1. Limited time only! Sign up for a free 30min personal tutor trial with Chegg Tutors
    Dismiss Notice
Dismiss Notice
Join Physics Forums Today!
The friendliest, high quality science and math community on the planet! Everyone who loves science is here!

Probability of a single pair poker hand

  1. Oct 9, 2016 #1

    hotvette

    User Avatar
    Homework Helper

    1. The problem statement, all variables and given/known data
    How many one-pair 5-card poker hands are there in a standard 52-card deck?

    2. Relevant equations
    [tex]
    {}^nC_k = \frac{n!}{(n-k)!}
    [/tex]

    3. The attempt at a solution
    I've seen the following solution in several different places:
    [tex]
    n = {}^{13}C_1 \cdot {}^{4}C_2 \cdot {}^{12}C_3 \cdot {}^{4}C_1 \cdot {}^{4}C_1 \cdot {}^{4}C_1 = 1098240
    [/tex] and every term makes perfect sense. What I don't understand though, is why the following:
    [tex] n = {}^{13}C4 \cdot {}^{4}C_2 \cdot {}^{4}C_1 \cdot {}^{4}C_1 \cdot {}^4C_1
    [/tex] underestimates the answer by a factor of 4. To me 13 choose 4 makes just as much sense as 13 choose one followed by 12 choose three, but of course one is correct and the other isn't. Can someone explain?
     
    Last edited: Oct 10, 2016
  2. jcsd
  3. Oct 9, 2016 #2

    MarneMath

    User Avatar
    Education Advisor

    That's fine but you need to count the number of suites you can pick.
     
  4. Oct 9, 2016 #3

    hotvette

    User Avatar
    Homework Helper

    Hmm, doesn't the 4C2 take care of suits? After thinking about this for a while, it seems to me the factor of 4 comes from the fact that {xx yzw} can be arranged 4 ways given that the order of yzw doesn't matter. Is this the correct way to look at it?

    I think so, because I tried the same logic with 3 of a kind {xxx yz}. One solution is 13C1 x 4C3 x 12C2 x 4C1 x 4C1 = 54912 but a second way is 13C3 x 4C3 x 4C1 x 4C1 x 3C1 where the last 3C1 is the number of ways to arrange 3 values in {xxx yz} given the order of yz doesn't matter.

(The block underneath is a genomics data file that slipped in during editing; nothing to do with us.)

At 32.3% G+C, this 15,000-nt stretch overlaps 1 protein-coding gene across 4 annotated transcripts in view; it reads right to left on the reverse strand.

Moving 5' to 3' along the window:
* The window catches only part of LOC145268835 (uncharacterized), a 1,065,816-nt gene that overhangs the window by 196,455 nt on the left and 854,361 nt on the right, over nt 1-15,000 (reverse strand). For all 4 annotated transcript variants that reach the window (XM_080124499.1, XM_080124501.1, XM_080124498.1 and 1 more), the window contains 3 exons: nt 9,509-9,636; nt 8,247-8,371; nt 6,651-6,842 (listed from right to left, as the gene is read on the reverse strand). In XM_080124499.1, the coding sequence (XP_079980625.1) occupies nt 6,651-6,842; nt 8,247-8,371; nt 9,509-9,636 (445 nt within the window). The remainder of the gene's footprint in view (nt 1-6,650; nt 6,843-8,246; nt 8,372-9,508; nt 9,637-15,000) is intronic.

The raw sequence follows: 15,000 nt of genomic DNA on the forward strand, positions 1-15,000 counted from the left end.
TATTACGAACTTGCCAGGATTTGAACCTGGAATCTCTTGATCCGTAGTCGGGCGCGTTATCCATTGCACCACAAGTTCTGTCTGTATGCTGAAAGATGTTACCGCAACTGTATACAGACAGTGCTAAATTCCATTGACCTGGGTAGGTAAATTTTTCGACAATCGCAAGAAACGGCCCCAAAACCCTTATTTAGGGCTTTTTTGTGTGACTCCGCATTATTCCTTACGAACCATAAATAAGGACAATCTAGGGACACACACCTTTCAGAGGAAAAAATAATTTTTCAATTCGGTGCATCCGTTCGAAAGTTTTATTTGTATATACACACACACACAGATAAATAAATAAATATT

I also tried it with 4 of a kind {xxxx y}. One solution is 13C1 x 4C4 x 12C1 x 4C1 = 624 but a second way is 13C2 x 4C4 x 4C1 x 2C1 where the last 2C1 is the number of says to arrange 2 values in {xxx y}.

    If my logic is correct, this is all (finally) making sense.
     
    Last edited: Oct 9, 2016
  5. Oct 10, 2016 #4

    Ray Vickson

    User Avatar
    Science Advisor
    Homework Helper

    Pleas turn off the bold font; it makes it look like you are yelling at us, and is very distracting.

    Anyway, I do not understand where your ##{13 \choose 4} \equiv {}^{13}C_4## comes from. What is the logic behind that way of writing things?
     
  6. Oct 10, 2016 #5

    hotvette

    User Avatar
    Homework Helper

    Strange, I never turned bold on in the first place, but clearly it was bold. Fixed now. Anyway, my logic was that for a single pair, I'm ultimately choosing 4 different cards from a pool of 13, one for the pair plus the remaining three. The math works if I consider that there are 4 different ways to group the 4 cards when using that scenario (each of the 4 cards could be the pair and the order of the remaining three does not matter). The logic seems to work for all of the scenarios I tried (one pair, two pair, four of a kind, 4 of a kind).
     
  7. Oct 10, 2016 #6

    Ray Vickson

    User Avatar
    Science Advisor
    Homework Helper

    After you have chosen 4 different cards from the 13 ranks, you need to pick ONE of those 4 ranks for duplication across suits, so there are ##C^4_1 = 4## ways of choosing the rank to be paired, then ##C^4_2## ways of choosing the pair from the 4 suits at that rank. Then, of course, for each of the other three ranks there are ##C^4_1## ways of choosing the suit. That gives the total number as ##C^{13}_4\, C^4_1 \,C^4_2 \, C^4_1 \, C^4_1 \, C^4_1 = 1098240##. THIS is the same as the other computation you mentioned!
     
  8. Oct 12, 2016 #7

    hotvette

    User Avatar
    Homework Helper

    Thanks, I think you confirmed what I was asking.
     
Know someone interested in this topic? Share this thread via Reddit, Google+, Twitter, or Facebook

Have something to add?
Draft saved Draft deleted



Similar Discussions: Probability of a single pair poker hand
Loading...